Now after they had left, an angel of the Lord appeared to Joseph in a dream and said, “Get up, take the child and his mother, and flee to Egypt, and remain there until I tell you; for Herod is about to search for the child, to destroy him.”….When Herod saw that he had been tricked by the wise men, he was infuriated, and he sent and killed all the children in and around Bethlehem who were two years old or under, according to the time that he had learned from the wise men.
Matthew 2:13, 16
Recently, my son Elijah has become obsessed with the book When Stars Are Scattered. It’s a graphic novel designed for kids. Elijah’s aunt sent it to him this past summer. Honestly, I didn’t know anything about the content of the book until recently when I saw him carrying the book everywhere. He would literally bring it to the dinner table. Whenever we would enforce a screen break and require reading time, When Stars Are Scattered is the book he would pick up.
Eventually, I became curious about the content. I figured it was just another fictional children’s story. Boy was I wrong. The story follows the life of a young boy named Omar and his younger, autistic brother, Hassan as they navigate life in the Dadaab Refugee Camp in Kenya. If you were here for my series Modern Parables, one of the stories in that series focused on the Dadaab Camp.
The story is not only compelling, but it is true. Omar and Hassan were forced to flee their village on foot due to the Somalian Civil War. Separated from their mother, these two little boys managed to walk hundreds of miles towards Kenya by themselves. Upon arriving at the Dadaab refugee camp, they were registered with the UNHCR (United Nations High Council for Refugees) and given a tent in which to live.
The Dadaab camp was only supposed to be a temporary refuge until the Somalian Civil War came to an end. Unfortunately, the war raged on for years, preventing the people in the camp from being able to return to their homes. As a result, hundreds of thousands of people eventually came to occupy the camp. When Stars Are Scattered not only provides vivid imagery of what life is like in the camps, but also follows Omar and Hassan from childhood into their late teenage years, detailing how they managed to survive in the camp where food is scarce and the future is bleak.
I eventually asked Elijah if I could read the book with him. I was immediately mesmerized by the story. The writing is beautiful and the content is harrowingly difficult to digest. These are people who live some of the hardest lives of anyone in the entire world and here my son was reading this book over and over again.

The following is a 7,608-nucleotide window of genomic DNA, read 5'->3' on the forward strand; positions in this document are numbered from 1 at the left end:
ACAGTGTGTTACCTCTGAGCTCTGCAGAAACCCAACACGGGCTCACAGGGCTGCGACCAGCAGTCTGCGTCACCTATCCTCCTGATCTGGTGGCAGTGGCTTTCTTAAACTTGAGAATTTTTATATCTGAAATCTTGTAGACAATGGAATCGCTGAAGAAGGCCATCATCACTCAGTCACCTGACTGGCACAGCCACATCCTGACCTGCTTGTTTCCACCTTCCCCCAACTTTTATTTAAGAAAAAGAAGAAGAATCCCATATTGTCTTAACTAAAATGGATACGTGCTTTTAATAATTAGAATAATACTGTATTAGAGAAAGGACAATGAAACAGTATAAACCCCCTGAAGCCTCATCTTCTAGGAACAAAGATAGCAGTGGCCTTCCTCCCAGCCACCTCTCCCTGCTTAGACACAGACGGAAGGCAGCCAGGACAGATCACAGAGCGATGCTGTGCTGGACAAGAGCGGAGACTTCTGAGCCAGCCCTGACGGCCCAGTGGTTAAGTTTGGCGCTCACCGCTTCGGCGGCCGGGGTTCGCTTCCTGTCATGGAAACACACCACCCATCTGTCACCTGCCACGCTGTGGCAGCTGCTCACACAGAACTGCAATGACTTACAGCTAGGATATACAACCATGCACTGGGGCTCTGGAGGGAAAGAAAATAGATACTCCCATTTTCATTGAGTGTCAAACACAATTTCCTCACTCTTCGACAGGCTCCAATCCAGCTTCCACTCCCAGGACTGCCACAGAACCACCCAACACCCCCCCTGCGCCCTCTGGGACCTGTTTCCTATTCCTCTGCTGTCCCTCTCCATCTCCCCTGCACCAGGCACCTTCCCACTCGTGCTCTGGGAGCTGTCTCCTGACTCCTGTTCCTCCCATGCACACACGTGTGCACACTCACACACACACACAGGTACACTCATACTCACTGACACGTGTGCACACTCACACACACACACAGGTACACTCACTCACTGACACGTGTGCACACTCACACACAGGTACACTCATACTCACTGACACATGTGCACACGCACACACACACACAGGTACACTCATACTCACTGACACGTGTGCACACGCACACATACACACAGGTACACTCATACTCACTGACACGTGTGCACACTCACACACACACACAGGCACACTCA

Initially, I wondered why he felt so drawn to the material, but then I realized—he cares about these people. He feels empathy and compassion for their plight. He reads their story because he wants the best for Omar and Hassan. He wants a better life for all these people. This book is a window into a world that is so dramatically different from his own. However, rather than simply read the material and move on, he wants to put himself in their shoes. He wants to feel what they feel and truly understand their plight.
The fact that Elijah is reading this during Advent really struck me because the story of Jesus is one of a refugee who is fleeing persecution. After Jesus’ birth, Herod attempts to rid himself of any competitors to the throne by having all the baby boys killed in and around Bethlehem. So often we simply read this part of the story and skip past it. We think, “Whew! I’m glad Jesus survived.” We don’t like to dwell on the negatives for too long.
However, I think we need to take a moment and really put ourselves in the shoes of Joseph, Mary and Jesus. We need to consider and contemplate how scary it would have been to relocate to a foreign land where you know nobody and try to make a go of it. We need to do what Elijah is doing with When Stars Are Scattered and really try to appreciate what it’s like to live in another person’s shoes.
Only when we take the time to really see life from another perspective are we able to appreciate the blessings that God has bestowed upon us and how important it is that we give back from those blessings. We’ve spoken with Elijah about the possibility of visiting the Dadaab camp in a couple of years so that he can see for himself what the camp is like. We want him to have the opportunity to get to know some of the people who live in the camp and experience life through their eyes.
Therefore, although we are all feeling stressed and upset that the pandemic is preventing us from experiencing Christmas in the ways we’ve always known, perhaps this year we can experience Christmas in a new way. Perhaps this year we can not only give thanks for what we have, but truly come to understand what other people don’t have. Perhaps this year how God is calling us to make the world a better place for people like Omar and Hassan who are praying for us to be Jesus’ hands and feet in the world.